Guide To Closing Down A Company In Singapore: Striking Off Company & Winding Up

2020 has been an exceptionally tough year for businesses. It’s no surprise that many companies may be struggling and looking for ways to cut costs to stay afloat during the downturn.

One reality is that some companies may no longer able to continue operations, because business is too bad or it has become insolvent. When this happens, you may choose to close your company or be ordered to wind up. You can’t just stop doing business and be done with it – you have to take active steps to close down your company in the right manner. 

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There are two main ways that businesses are closed down in Singapore – by striking off the name of your company from the Register or winding up your business – and you need to do it the right way.

#1 Striking Off Your Company

A company can apply to the Accounting and Corporate Regulatory Authority (ACRA) to strike off its name from the Register. Before ACRA strikes off the company, your company needs to satisfy a list of criteria:

  • The company has not commenced business since incorporation or has ceased trading
  • The company has no outstanding debts owed to the Inland Revenue Authority of Singapore (IRAS), CPF Board and any other government agency.
  • There are no outstanding charges in the charge register.
  • The company is not involved in any legal proceedings (within or outside Singapore)
  • The company is not subject to any ongoing or pending regulatory action or disciplinary proceeding.
  • The company has no existing assets and liability as at the date of application and no contingent assets and liabilities that may arise in the future.
  • All/majority of the director(s) authorise you, as the applicant, to submit the online application for striking off on behalf of the company.

If the company is GST-registered, it has to also apply for cancellation of GST with IRAS.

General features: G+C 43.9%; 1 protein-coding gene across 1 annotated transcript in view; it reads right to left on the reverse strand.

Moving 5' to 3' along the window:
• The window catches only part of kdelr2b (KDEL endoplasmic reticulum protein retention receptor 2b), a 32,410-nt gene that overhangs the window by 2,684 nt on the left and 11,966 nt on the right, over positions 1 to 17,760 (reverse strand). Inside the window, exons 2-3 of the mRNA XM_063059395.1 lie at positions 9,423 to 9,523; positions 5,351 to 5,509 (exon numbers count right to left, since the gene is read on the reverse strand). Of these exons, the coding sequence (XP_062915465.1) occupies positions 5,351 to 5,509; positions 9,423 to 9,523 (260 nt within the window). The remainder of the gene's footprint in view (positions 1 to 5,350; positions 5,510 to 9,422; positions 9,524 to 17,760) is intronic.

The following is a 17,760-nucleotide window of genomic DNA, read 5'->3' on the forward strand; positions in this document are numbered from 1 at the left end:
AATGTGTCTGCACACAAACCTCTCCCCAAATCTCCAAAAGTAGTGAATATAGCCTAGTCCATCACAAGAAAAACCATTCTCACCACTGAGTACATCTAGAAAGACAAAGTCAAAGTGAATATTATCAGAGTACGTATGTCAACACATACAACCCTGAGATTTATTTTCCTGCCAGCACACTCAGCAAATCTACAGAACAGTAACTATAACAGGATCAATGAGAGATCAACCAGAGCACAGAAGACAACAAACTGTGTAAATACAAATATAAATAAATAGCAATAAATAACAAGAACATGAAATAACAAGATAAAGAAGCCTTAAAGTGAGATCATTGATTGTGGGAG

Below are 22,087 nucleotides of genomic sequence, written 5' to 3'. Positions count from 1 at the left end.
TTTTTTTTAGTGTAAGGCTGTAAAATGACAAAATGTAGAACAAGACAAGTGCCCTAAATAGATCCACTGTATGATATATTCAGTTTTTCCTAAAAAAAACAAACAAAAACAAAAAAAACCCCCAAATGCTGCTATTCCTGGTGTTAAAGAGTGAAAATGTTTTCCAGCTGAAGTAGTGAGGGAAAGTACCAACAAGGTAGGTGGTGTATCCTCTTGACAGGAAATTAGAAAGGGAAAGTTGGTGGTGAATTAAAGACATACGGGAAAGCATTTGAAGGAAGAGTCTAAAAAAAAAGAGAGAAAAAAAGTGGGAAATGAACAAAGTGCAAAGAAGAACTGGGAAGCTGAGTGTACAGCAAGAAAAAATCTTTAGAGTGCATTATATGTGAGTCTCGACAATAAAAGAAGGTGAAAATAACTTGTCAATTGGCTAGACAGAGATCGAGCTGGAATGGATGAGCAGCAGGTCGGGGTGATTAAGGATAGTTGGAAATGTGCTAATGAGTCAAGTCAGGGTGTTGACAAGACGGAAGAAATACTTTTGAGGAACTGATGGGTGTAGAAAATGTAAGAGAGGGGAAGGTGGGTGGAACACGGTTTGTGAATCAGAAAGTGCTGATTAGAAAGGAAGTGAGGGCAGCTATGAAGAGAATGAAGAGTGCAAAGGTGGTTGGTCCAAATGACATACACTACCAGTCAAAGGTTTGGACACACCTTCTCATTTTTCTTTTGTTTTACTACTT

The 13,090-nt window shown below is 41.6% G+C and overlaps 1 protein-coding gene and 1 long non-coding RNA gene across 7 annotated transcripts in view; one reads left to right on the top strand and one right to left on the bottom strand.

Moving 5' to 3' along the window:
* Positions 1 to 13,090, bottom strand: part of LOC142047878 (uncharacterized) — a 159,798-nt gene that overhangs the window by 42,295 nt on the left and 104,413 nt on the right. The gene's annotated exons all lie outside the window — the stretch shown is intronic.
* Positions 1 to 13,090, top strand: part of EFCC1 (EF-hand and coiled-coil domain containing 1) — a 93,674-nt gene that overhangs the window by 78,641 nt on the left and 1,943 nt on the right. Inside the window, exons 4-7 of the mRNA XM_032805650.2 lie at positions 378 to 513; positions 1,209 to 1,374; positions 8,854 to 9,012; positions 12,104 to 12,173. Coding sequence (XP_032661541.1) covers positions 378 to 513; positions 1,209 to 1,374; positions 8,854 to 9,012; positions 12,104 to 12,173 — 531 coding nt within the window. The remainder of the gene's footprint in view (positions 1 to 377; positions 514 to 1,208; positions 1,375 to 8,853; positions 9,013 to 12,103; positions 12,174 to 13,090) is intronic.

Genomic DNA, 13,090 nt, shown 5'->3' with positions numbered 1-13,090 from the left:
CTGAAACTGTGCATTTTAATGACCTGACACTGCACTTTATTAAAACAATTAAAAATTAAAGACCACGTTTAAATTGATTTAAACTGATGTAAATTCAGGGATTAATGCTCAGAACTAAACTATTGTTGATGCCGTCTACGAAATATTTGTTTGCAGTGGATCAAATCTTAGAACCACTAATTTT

The company director, company secretary or the registered filing agent can submit an online application via BizFile+ using SingPass or CorpPass to strike off the company. There are no filing fees for this.

Once the application is approved, ACRA may send a notice to the company’s registered office and its officers. If there are no objections after 30 days, ACRA will publish the name in the Government Gazette Notification. After another 60 days, if there are no objections, the company will be struck off the register. The entire process may take at least four months.

A director who has at least 3 of his companies struck off by ACRA, within a period of 5 years, will be disqualified from acting as a director, or to take part in the management of any company for a period of 5 years commencing after the date on which the third company is struck off.

Read Also: When Do You Know It’s Time To Shut Down Your Unprofitable Business?

#2 Liquidation Or Winding Up

A company may also choose to wind up if it has ceased business activities, engaged in a management deadlock or shareholders dispute (under section 216 of the Companies Act (Cap. 50)), is involved in a corporate or financial restructuring and others.

An Extraordinary General Meeting (EGM) may be convened in order to pass resolutions winding up the company. From the commencement of the winding up, the company should cease to carry on its business.

There are 3 main ways for companies to wind up:

#i Members’ Voluntary Winding Up

A company may decide to wind up its affairs voluntarily if the company is solvent or able to pay its debts in full within 12 months after the commencement of the winding up. The directors of the company are required to file a declaration of solvency. If the company is insolvent, it has to wind up via a creditors’ voluntary winding up.

The company will have to appoint a liquidator to wind up its affairs, by collecting and selling its assets in order to pay its debts. Any funds left over will be distributed to shareholders.

The company also has to file the necessary notifications required under the Companies Act / Insolvency, Restructuring and Dissolution Act (IRDA).